BY JONATHAN VALANIA EDITOR-IN-CHIEF This week the Philadelphia Inquirer is running an amazing seven part story called ASSAULT ON LEARNING detailing how lawless and out of control Philadelphia schools are these days, how they have become thuggish battle zones where violence and brutality — against both teachers and students alike — have become the new normal:
By June, the district’s total of violent incidents had grown to 4,541. That means on an average day 25 students, teachers, or other staff members were beaten, robbed, sexually assaulted, or victims of other violent crimes. That doesn’t even include thousands more who are extorted, threatened, or bullied in a school year. And those are just the incidents that are reported; teachers, students, and administrators interviewed by The Inquirer during a yearlong investigation say many are not. During the 2009-10 school year alone, 183 cases came to the district’s attention only after the city police made arrests.
Meanwhile School Superintendent Arlene Ackerman, who presides over this Lord Of The Flies re-enactment we call a school district, seems unable or unwilling to stop to the madness. And yet, she recently sicked the police on a reporter who had the unmitigated gall to call her at home, according to an op-ed that appeared in Monday’s Inquirer entitled HOW I LEARNED NOT TO CALL ARLENE ACKERMAN AT HOME. The reporter, Dwight Ott, dialed up Ackerman at home to vet a rumor that her car and house had been vandalized. She declined to respond and told him he could interview her in person the following day. A few minutes after hanging up with Ackerman, the police called and wanted to know if he had threatened Ackerman’s life.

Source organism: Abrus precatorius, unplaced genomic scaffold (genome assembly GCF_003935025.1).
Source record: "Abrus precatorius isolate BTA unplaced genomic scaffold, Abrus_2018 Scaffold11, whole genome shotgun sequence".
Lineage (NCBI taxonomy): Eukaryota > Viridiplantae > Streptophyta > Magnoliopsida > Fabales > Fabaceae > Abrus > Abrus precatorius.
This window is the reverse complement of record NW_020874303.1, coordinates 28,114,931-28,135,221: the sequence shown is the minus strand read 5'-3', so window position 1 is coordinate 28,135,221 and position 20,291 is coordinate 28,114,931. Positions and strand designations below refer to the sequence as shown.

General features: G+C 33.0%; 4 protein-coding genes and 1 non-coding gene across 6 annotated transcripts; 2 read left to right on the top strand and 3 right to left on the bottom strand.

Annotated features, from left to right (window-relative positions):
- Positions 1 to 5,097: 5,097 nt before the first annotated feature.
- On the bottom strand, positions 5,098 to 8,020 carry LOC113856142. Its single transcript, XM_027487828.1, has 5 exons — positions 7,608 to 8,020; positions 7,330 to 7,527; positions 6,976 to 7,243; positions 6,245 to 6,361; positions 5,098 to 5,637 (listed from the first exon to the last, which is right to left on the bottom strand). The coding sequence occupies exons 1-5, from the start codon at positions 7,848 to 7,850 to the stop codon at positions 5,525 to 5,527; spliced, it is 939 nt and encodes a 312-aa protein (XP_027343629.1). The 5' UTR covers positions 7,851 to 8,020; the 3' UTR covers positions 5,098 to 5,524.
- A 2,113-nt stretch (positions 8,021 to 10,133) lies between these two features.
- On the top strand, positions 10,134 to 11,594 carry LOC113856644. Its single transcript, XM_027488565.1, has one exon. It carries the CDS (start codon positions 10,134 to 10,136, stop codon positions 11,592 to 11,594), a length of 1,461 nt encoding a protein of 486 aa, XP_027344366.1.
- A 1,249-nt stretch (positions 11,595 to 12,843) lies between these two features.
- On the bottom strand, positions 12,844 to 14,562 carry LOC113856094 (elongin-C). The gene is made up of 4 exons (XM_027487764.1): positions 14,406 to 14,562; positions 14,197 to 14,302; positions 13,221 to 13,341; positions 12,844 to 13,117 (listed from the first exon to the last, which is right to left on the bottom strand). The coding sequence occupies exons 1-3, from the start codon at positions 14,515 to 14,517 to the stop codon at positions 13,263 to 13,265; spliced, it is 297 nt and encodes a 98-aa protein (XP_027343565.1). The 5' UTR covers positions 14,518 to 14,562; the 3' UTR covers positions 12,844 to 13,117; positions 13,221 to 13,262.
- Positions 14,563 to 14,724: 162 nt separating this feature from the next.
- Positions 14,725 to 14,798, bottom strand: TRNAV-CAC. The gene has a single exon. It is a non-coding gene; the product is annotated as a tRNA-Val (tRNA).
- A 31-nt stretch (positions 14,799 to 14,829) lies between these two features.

He told them there must have been a misunderstanding and explained the situation. The next day, two plainclothes detectives from the Philadelphia Police Department came to his house in South Jersey and interviewed him about the incident for the better part of an hour. They even asked to check his computer’s hard drive. All because he called the School Superintendent at home to ask a question.
That sounds more like a monarch than a public employee. In another time it would be OFF WITH HIS HEAD. And isn’t it interesting that Ackerman lashed out at this reporter because she felt he had violated the sanctity her personal space and yet she presides over a school system where no student or teacher is guaranteed a personal space, that at any given moment a fellow student could get in their face and beat, rob or rape them. As happens an average of 25 times every day — 4,541 times a year — in the Philadelphia school system. Something is wrong here. Terribly wrong.
Now, a superintendent of schools can’t be expected to get every student into Harvard, or even get 100% of them to graduate, but the one non-negotiable job requirement for the person holding the School Superintendent position is providing a safe and secure environment for learning for all those who want to avail themselves of it. And if Arlene Ackerman can’t or won’t do that job, she should step aside and make way for someone who will.